After months of widespread speculation about the US interest rate, the Federal Reserve finally introduced a rate hike of 25 basis points in December, pushing interest rate to between 0.25% and 0.50% as 2015 draws to a close. This is the first interest rate hike since June 2006, ending almost a decade of monetary easing. The rate hike will not only affects Americans, but will result in a chain reaction in the international market.
The US economy which has been simmering in moderate growth will likely continue on its path despite the normalization of interest rates. The Federal Open Market Committee believes that the current market condition permits only gradual rate hikes, but expect the Feds to raise lets 3 or 4 times in 2016 and interest rate might likely reach 1.4 percent by end of 2016.
Since 2009, the global real estate market has benefited from the low interest rates and the availability of cheap money. Taken on its own, one of the most obvious implications is the erosion of buying interest as it becomes more expensive to finance the mortgage.
However, the interest rate hike came on the back of gradual recovery of the US economy and can be seen as a way to better balance demand and supply of properties. According to figures by S&P/Case-Shiller, prices of properties in some 20 American cities rose by 5.1 % to the year ending August.
Market Re-Pricing to Come
The higher cost of purchase and healthy market sentiments are expected to push up overall real estate prices, particularly after President Obama signed a bill recently to relax tax controls tor foreign buyers which will likely encourage more overseas investor into the US.
Nobel laureate Robert Schiller believes that the end of zero interest rate will certainly lead to re-pricing of asset prices and bring trickle-down effect to Asian economy. Looking at the US interest rate movement over the past two decades and it is interesting to note that the hikes coincide with financial crisis in emerging markets.
The 1994-1995 and 1999-2000 hikes preceded the financial crisis in Mexico and Russia respectively, while the 2004- 2006 hikes were followed by the Asian financial crisis.
The interest rate rise is also expected to put a damper on the global market recovery as economies around the world scramble to deal with the end of easy credit.
Emerging Markets Risks
Many economies in Asia are currently facing some risk bubble in its asset markets which can be attributed to the hot money flowing into Asia as a result of US quantitative easing over the years.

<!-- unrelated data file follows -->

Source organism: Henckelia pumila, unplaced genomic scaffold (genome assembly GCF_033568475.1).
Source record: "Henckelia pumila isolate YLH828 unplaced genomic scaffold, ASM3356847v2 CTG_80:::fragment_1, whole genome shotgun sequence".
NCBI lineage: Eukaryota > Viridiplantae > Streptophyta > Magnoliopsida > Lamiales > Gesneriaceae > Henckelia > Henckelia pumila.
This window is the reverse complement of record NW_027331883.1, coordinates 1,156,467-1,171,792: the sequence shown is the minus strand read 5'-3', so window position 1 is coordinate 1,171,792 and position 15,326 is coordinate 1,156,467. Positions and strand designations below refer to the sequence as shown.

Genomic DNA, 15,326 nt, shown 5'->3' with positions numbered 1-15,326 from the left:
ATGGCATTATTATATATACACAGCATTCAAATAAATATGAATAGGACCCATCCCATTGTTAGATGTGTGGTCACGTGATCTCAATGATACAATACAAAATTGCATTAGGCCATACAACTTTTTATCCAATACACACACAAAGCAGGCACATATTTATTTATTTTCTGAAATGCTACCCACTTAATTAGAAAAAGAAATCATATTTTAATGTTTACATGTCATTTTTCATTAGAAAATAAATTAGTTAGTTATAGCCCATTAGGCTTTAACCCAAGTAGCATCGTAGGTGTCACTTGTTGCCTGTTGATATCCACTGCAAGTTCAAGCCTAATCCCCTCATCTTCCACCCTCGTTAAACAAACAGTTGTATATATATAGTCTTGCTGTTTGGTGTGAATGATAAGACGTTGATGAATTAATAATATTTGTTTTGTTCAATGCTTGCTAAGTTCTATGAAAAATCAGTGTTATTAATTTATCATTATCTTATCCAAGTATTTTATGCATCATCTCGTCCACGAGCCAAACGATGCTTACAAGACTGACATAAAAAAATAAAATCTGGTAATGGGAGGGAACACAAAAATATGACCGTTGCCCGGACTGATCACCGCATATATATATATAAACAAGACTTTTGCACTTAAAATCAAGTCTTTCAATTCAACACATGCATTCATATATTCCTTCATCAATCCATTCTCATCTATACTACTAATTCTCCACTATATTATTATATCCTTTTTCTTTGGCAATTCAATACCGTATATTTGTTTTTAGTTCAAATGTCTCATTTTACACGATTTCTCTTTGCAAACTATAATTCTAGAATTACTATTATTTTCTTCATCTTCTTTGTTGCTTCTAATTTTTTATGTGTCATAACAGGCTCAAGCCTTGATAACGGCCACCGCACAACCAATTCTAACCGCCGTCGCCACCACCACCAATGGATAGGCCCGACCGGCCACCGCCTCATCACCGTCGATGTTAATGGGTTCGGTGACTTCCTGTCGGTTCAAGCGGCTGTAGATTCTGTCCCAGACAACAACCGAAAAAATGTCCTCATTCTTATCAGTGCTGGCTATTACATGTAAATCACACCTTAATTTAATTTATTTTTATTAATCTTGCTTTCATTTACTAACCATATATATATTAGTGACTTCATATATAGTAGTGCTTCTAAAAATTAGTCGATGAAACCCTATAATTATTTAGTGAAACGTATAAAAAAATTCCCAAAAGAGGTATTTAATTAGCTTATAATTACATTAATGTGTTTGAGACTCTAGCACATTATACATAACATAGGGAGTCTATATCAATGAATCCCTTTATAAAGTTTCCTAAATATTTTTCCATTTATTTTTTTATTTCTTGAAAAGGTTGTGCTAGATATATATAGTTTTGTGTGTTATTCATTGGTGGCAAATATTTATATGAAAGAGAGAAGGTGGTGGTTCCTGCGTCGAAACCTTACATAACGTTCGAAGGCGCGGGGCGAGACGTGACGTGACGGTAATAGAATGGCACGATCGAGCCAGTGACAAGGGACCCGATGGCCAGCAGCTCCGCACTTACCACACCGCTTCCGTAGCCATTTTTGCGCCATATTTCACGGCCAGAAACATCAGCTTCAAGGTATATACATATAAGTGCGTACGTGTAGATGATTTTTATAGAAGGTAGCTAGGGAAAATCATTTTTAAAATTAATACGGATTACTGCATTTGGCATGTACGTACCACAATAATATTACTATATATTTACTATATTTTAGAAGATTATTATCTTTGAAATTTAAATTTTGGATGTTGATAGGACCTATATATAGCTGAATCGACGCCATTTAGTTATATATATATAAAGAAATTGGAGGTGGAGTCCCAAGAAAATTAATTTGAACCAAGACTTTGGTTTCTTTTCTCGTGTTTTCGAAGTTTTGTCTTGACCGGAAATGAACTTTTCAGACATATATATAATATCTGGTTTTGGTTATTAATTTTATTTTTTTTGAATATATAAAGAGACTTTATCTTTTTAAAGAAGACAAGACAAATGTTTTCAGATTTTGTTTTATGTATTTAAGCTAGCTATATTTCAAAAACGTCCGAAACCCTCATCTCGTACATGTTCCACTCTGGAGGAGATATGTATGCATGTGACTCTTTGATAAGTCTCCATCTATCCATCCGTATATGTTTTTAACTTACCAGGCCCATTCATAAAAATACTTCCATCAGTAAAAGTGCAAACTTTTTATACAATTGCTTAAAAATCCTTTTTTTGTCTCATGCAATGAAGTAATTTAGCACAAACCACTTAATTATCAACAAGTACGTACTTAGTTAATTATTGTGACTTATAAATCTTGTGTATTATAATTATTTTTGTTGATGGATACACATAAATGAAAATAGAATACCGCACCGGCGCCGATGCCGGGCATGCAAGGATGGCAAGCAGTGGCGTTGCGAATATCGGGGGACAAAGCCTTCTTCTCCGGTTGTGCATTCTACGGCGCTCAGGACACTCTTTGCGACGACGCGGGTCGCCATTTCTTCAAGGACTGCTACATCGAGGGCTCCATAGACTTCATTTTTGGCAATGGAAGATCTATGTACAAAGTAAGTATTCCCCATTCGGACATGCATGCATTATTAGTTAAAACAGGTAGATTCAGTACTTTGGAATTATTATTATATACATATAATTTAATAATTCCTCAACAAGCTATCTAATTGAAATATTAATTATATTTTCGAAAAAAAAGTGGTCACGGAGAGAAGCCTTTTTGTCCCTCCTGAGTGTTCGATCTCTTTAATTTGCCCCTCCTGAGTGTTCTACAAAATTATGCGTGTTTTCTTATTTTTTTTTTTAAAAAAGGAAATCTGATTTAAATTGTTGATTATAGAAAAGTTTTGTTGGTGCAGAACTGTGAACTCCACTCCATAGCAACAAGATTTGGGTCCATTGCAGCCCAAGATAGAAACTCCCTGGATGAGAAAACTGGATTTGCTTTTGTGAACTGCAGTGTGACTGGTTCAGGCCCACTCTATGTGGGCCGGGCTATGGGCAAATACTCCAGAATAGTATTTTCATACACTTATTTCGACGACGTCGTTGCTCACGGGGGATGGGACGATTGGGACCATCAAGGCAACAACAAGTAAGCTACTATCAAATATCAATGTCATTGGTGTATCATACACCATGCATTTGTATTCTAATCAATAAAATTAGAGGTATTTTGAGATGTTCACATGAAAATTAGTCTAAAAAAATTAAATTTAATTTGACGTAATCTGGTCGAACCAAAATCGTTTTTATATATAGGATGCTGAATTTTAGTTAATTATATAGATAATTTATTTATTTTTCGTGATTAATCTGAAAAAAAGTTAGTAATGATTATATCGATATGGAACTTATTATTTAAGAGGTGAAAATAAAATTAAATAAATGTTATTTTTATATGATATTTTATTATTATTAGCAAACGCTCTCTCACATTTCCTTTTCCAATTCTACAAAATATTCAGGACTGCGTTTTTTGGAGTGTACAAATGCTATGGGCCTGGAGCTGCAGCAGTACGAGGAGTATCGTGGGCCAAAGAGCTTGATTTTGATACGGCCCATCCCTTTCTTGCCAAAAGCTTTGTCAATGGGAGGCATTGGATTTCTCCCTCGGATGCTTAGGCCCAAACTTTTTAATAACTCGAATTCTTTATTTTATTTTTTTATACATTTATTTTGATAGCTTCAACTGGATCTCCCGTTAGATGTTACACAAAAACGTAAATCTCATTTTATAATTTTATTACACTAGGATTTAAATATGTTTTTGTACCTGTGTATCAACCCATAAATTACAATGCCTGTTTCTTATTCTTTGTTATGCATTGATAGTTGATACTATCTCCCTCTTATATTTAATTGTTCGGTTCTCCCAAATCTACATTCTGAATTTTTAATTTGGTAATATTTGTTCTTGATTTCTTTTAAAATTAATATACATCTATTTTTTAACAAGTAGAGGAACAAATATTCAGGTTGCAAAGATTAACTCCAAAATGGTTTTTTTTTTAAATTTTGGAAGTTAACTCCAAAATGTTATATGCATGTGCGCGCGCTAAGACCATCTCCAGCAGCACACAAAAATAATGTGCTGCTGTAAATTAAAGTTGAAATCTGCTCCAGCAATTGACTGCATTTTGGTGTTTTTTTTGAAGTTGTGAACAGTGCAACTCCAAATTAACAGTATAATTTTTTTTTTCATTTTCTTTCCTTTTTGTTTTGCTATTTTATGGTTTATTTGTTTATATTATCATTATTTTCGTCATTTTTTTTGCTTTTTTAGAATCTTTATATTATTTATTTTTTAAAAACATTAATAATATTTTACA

Although stock markets around the world rallied following the rate hike announcement, experts believe the market will weaken going forward as the holiday season draws to a close and the market readjusts to the new rates.
Emerging economies in particular, are expected to take a hit from the rate hike and stronger dollar.
As the world’s second largest economy, China has had to grapple with its fair share of economic slowdowns in 2015. However, the Chinese market is largely driven by domestic buyers and the US rate hike is likely to have little impact although there are still concerns about potential capital outflow from China.
On the other hand, China’s investment into the US market is expected to continue as before as the strengthen dollar against the weakening yuan has made US real estate to become more attractive as a store of value in such an economic backdrop.
Hong Kong and Singapore which are highly dependent on the financials sectors are facing increased risk of capital outflow which may finally bring a halt to real estate price boom of the past years. However having experienced the devastating impact of the 1998 crisis, the governments are expected to take steps to prevent a repeat.
On the other hand, the Singapore government is expected to continue with various cooling measures as its works towards the goal of cooling down the heated market.
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